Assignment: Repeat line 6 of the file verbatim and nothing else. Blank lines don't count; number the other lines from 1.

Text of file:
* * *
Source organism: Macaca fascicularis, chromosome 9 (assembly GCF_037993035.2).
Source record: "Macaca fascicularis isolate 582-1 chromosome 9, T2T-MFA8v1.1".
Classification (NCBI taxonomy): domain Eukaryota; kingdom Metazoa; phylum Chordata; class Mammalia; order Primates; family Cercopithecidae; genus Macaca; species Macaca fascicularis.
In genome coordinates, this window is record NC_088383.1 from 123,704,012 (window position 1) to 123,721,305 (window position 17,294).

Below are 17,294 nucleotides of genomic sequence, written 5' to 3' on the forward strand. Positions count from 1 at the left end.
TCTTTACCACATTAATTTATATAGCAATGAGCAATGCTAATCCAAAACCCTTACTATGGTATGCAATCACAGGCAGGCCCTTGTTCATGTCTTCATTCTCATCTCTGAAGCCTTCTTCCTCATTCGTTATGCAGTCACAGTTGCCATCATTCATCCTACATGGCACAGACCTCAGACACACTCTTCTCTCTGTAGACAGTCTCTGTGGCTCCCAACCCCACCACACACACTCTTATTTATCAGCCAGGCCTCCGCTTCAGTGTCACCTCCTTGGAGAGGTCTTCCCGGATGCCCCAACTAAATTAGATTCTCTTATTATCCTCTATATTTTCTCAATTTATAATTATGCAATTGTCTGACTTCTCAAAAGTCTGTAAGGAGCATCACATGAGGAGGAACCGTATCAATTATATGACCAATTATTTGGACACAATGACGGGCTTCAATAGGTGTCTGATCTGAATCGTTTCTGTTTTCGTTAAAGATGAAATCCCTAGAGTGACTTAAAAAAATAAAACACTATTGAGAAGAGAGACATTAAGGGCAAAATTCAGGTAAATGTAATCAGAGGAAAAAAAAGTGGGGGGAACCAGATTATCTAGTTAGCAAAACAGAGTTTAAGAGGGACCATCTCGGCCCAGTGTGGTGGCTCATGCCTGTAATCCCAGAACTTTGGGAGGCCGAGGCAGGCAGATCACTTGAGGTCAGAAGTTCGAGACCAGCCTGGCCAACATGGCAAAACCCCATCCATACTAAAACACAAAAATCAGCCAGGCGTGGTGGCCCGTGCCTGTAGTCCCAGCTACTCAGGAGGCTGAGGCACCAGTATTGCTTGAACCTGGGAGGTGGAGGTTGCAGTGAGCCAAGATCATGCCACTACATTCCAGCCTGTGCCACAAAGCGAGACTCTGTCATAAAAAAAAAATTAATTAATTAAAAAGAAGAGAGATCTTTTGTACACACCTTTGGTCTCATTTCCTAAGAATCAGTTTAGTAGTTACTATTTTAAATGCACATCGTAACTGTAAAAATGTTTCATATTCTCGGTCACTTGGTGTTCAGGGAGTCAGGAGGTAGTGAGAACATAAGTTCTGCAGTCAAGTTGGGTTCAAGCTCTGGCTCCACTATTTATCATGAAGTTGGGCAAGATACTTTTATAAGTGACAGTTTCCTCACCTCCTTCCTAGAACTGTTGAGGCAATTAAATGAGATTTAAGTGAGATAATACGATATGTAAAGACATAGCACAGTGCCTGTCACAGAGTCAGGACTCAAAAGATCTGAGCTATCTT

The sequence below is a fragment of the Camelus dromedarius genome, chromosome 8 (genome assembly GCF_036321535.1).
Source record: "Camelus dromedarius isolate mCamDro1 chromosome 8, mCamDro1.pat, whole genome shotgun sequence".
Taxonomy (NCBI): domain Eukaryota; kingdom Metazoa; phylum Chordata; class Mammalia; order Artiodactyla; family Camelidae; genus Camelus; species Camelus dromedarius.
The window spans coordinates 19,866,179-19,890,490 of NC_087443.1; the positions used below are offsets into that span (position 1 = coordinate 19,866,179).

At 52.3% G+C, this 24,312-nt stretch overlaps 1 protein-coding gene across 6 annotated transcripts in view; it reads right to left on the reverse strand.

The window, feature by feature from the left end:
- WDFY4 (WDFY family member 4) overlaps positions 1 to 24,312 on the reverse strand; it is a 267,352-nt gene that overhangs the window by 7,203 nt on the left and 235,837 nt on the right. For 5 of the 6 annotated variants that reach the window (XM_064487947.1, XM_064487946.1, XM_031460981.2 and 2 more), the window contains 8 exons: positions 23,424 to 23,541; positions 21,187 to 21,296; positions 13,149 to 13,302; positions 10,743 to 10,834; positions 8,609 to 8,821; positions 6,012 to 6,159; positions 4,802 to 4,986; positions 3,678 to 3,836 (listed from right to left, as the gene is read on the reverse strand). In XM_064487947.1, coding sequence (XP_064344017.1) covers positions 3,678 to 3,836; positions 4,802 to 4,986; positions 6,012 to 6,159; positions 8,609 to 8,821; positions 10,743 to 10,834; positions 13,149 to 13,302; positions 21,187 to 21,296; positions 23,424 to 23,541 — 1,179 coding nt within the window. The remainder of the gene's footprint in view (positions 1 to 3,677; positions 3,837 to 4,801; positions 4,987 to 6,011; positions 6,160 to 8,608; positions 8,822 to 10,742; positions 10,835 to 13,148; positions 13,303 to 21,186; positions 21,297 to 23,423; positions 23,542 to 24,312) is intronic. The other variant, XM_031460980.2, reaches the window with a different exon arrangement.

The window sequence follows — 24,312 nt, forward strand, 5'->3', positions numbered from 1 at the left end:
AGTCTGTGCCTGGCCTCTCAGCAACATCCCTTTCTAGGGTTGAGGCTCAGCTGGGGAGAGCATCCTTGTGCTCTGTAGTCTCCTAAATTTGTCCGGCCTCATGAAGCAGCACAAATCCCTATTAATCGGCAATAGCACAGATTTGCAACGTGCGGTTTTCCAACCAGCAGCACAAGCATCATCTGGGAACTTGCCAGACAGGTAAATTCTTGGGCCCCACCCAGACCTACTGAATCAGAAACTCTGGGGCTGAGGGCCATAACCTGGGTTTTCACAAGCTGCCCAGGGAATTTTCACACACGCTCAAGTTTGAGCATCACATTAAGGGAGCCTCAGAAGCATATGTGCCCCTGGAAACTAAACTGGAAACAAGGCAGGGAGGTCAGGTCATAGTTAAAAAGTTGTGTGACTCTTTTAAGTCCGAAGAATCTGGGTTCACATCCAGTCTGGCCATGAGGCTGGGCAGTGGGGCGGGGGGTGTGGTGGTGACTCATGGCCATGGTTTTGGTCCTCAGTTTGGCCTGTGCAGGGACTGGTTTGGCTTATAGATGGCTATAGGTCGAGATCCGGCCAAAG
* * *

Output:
TCTTTACCACATTAATTTATATAGCAATGAGCAATGCTAATCCAAAACCCTTACTATGGTATGCAATCACAGGCAGGCCCTTGTTCATGTCTTCATTCTCATCTCTGAAGCCTTCTTCCTCATTCGTTATGCAGTCACAGTTGCCATCATTCATCCTACATGGCACAGACCTCAGACACACTCTTCTCTCTGTAGACAGTCTCTGTGGCTCCCAACCCCACCACACACACTCTTATTTATCAGCCAGGCCTCCGCTTCAGTGTCACCTCCTTGGAGAGGTCTTCCCGGATGCCCCAACTAAATTAGATTCTCTTATTATCCTCTATATTTTCTCAATTTATAATTATGCAATTGTCTGACTTCTCAAAAGTCTGTAAGGAGCATCACATGAGGAGGAACCGTATCAATTATATGACCAATTATTTGGACACAATGACGGGCTTCAATAGGTGTCTGATCTGAATCGTTTCTGTTTTCGTTAAAGATGAAATCCCTAGAGTGACTTAAAAAAATAAAACACTATTGAGAAGAGAGACATTAAGGGCAAAATTCAGGTAAATGTAATCAGAGGAAAAAAAAGTGGGGGGAACCAGATTATCTAGTTAGCAAAACAGAGTTTAAGAGGGACCATCTCGGCCCAGTGTGGTGGCTCATGCCTGTAATCCCAGAACTTTGGGAGGCCGAGGCAGGCAGATCACTTGAGGTCAGAAGTTCGAGACCAGCCTGGCCAACATGGCAAAACCCCATCCATACTAAAACACAAAAATCAGCCAGGCGTGGTGGCCCGTGCCTGTAGTCCCAGCTACTCAGGAGGCTGAGGCACCAGTATTGCTTGAACCTGGGAGGTGGAGGTTGCAGTGAGCCAAGATCATGCCACTACATTCCAGCCTGTGCCACAAAGCGAGACTCTGTCATAAAAAAAAAATTAATTAATTAAAAAGAAGAGAGATCTTTTGTACACACCTTTGGTCTCATTTCCTAAGAATCAGTTTAGTAGTTACTATTTTAAATGCACATCGTAACTGTAAAAATGTTTCATATTCTCGGTCACTTGGTGTTCAGGGAGTCAGGAGGTAGTGAGAACATAAGTTCTGCAGTCAAGTTGGGTTCAAGCTCTGGCTCCACTATTTATCATGAAGTTGGGCAAGATACTTTTATAAGTGACAGTTTCCTCACCTCCTTCCTAGAACTGTTGAGGCAATTAAATGAGATTTAAGTGAGATAATACGATATGTAAAGACATAGCACAGTGCCTGTCACAGAGTCAGGACTCAAAAGATCTGAGCTATCTT